I’m not at home right now, so just looking at the immediately available Bible versions, I see the following:

  • REB reads “from one stock”
  • NRSV reads “from one ancestor”
  • CEV reads “from one person”
  • ESV reads “from one man”
  • TEV reads “from one human being”
  • God’s Word (GW) reads “from one man”
  • ISV reads “from one man”

I think that’s enough to see that most of the versions break where I would expect, with the exception of the TNIV. I wonder what their justification is here. It seems to me that since a number of ancient scribes appear to have provided options, but none thought of “man” here, it is unlikely that ancient readers would have understood this to refer specifically to the one man as human ancestor.

I’d be interested in comments on the reasoning behind the use of “man” in this verse.

HCSB Acts 17:26 – ADDING Male Representation?

HCSB Acts 17:26 – ADDING Male Representation?

Besides doing my morning reading from various versions, on those days when I read from the original languages, I sometimes have one of the English versions out for comparison. Today I noticed something rather interesting.

In Acts 17:26, where the Greek reads ex henos, the HCSB reads “From one man”. In addition they footnote it, but not for the addition of the word “man,” but for the textual variant “from one blood.” Now the textual variants are interesting here. Though USB4 gives this a B rating, and the evidence looks pretty strong to me that it should be just ex henos, there were two different suggestions for “one what?” given by the scribes.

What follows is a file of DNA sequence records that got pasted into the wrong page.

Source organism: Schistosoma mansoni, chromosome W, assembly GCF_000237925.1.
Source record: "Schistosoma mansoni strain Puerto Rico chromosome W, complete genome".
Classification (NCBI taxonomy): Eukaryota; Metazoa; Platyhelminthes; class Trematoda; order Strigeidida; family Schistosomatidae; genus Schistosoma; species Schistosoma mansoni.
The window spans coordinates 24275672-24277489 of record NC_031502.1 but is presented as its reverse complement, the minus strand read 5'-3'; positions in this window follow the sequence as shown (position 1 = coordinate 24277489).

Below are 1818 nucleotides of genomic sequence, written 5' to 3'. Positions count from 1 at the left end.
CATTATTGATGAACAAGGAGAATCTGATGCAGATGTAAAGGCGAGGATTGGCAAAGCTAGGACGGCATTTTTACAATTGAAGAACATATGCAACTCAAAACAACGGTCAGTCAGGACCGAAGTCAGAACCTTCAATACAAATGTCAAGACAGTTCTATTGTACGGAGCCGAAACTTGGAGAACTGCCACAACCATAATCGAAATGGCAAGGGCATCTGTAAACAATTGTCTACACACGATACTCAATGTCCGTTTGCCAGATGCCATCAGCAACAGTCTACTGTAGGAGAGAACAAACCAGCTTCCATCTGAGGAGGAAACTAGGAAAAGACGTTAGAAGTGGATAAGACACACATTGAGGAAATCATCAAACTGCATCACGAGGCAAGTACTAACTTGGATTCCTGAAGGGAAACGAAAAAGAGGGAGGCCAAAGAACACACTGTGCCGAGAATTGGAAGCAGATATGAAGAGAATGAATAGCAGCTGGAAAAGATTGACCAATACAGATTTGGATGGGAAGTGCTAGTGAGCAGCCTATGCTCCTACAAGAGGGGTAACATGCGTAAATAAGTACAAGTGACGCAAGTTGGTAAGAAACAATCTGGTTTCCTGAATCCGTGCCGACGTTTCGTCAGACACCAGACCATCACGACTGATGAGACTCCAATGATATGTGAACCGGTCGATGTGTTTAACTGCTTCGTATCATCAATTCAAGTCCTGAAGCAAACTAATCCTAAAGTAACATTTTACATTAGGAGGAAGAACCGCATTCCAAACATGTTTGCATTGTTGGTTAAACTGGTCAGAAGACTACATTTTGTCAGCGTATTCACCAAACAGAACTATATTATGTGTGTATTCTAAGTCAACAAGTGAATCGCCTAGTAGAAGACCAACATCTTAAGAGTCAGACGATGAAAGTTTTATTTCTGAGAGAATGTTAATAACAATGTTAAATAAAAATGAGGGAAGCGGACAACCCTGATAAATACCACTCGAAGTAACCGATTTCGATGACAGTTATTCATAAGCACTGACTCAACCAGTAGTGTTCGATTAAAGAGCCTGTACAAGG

First, of course, is “one blood” which is also the reading of the KJV. Second is “one mouth” probably best translated here as “one source.” Somehow none of the scribes thought of clarifying this with the word “man.”

Now “man” is hardly impossible. “One” can be masculine or neuter in this case. But it seems odd that we should wait for the 21st century to get an emphasis on the man rather than the woman whose “one” blood flows through all humanity.

Oddly enough, as I looked at a few difficult to translate passages, I also came across this excellent translation from the HCSB:

And who will harm you if you are passionate for what is good? — 1 Peter 3:13 (HCSB)

I haven’t compared it to my whole collection of modern English versions, but I consider that an excellent rendering. Thus far my impression of the HCSB is that it is quite variable, sometimes seeming clumsy, sometimes having odd renderings, and at other times having some truly excellent stuff, all according to my opinions, of course!

Isaiah 49:2 – Mouths and Sharp Swords

Isaiah 49:2 – Mouths and Sharp Swords

One basis I use for comparing Bible translations is the way in which idioms are handled. It’s difficult to measure this precisely, because you have to consider several things: